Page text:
Marc Stears, head of the UCL Policy Lab at University College London, said Sunak’s privileged adulthood has led him into gaffes, like filling up a borrowed car for a photo opportunity at a gas station and then appearing not to know how to pay.
“He just doesn’t have the experiences that most people do, and as a result, when he tries to pretend he does, they backfire, and it looks extremely awkward,” Stears said.
Sunak has stressed that he was not born rich. His father and mother are a family doctor and a pharmacist of Indian descent who came to the U.K. in the 1960s from East Africa. As a youth, he delivered medicines from his mother's pharmacy and worked as a waiter in an Indian restaurant.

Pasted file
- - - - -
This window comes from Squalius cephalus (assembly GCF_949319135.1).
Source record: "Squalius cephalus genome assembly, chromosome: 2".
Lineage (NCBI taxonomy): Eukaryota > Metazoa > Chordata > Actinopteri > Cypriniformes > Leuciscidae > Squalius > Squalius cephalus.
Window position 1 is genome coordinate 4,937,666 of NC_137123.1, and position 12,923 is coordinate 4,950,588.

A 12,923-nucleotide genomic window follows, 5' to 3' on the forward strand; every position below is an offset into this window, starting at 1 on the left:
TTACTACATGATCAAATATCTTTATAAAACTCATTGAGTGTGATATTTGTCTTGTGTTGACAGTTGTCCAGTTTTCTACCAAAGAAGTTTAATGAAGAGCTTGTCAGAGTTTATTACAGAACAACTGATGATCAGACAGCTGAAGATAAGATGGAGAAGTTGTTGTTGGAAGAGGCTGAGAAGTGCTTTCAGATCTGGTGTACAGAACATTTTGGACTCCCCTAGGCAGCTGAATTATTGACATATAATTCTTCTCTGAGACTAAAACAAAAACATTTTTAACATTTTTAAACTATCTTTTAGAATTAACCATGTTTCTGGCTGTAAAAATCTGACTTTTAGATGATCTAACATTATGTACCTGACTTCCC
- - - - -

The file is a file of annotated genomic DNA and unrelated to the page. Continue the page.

He says his parents saved to send him to Winchester College, one of Britain’s most expensive and exclusive boarding schools, where he mingled with the elite. Sunak went on to get an undergraduate degree at Oxford University, then an MBA at Stanford University, where he met his future wife.
“As a Conservative, I believe in hard work and aspiration and that’s my story,” he told the BBC earlier this year. “I don’t judge people by their bank accounts, I judge them by their character. And I think people can judge me by my actions over the past couple of years.”
Sunak gained public popularity during the pandemic, when as Treasury chief he spent billions helping laid-off workers and shuttered businesses stay afloat. But his image was tarnished when it was revealed in April that his wife did not pay U.K. tax on her overseas income, including 11.5 million pounds a year in dividends from Infosys.